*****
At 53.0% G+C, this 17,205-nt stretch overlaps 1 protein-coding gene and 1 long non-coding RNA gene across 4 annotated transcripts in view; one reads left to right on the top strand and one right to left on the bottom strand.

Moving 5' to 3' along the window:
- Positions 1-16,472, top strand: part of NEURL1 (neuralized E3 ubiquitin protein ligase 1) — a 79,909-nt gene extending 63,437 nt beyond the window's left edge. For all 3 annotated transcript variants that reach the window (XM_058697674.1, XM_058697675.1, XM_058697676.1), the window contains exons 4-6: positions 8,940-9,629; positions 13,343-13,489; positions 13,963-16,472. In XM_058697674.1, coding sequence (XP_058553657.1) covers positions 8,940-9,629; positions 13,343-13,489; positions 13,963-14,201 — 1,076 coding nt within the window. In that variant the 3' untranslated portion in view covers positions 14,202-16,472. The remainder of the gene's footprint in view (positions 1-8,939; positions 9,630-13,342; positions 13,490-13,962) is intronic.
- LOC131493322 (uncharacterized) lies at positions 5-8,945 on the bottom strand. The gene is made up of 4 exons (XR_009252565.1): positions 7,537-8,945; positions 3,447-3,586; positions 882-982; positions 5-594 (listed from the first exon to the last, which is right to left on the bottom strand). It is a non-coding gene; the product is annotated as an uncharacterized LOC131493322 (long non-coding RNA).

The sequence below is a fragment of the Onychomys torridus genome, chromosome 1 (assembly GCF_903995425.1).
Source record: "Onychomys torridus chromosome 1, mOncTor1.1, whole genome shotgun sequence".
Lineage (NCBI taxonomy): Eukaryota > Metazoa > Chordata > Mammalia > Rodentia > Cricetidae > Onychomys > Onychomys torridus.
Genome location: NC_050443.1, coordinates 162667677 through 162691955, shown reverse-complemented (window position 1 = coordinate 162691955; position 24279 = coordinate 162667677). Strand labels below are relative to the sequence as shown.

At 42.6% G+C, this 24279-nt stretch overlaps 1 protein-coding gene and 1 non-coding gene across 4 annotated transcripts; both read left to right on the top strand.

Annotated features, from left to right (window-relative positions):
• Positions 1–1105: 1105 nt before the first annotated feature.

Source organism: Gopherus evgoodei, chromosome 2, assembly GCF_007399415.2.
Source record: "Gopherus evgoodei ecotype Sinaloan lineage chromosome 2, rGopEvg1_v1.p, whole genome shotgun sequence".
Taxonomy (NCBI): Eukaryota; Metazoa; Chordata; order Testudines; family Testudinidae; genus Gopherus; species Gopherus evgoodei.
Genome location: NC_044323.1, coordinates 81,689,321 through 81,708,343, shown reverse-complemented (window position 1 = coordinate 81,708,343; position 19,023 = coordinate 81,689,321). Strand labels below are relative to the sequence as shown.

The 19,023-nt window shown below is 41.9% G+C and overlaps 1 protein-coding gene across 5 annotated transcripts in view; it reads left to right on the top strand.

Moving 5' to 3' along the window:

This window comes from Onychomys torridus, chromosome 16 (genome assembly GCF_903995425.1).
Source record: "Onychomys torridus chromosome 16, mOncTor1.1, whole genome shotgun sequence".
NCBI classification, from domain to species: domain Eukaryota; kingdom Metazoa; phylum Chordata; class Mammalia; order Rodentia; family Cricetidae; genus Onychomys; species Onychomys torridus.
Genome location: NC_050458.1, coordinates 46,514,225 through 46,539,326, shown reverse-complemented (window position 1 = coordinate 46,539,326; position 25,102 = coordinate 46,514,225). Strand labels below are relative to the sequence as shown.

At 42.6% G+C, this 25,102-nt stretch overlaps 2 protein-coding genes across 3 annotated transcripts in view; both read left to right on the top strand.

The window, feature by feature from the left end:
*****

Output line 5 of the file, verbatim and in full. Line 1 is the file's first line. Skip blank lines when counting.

The sequence below is a fragment of the Onychomys torridus genome, chromosome 1 (assembly GCF_903995425.1).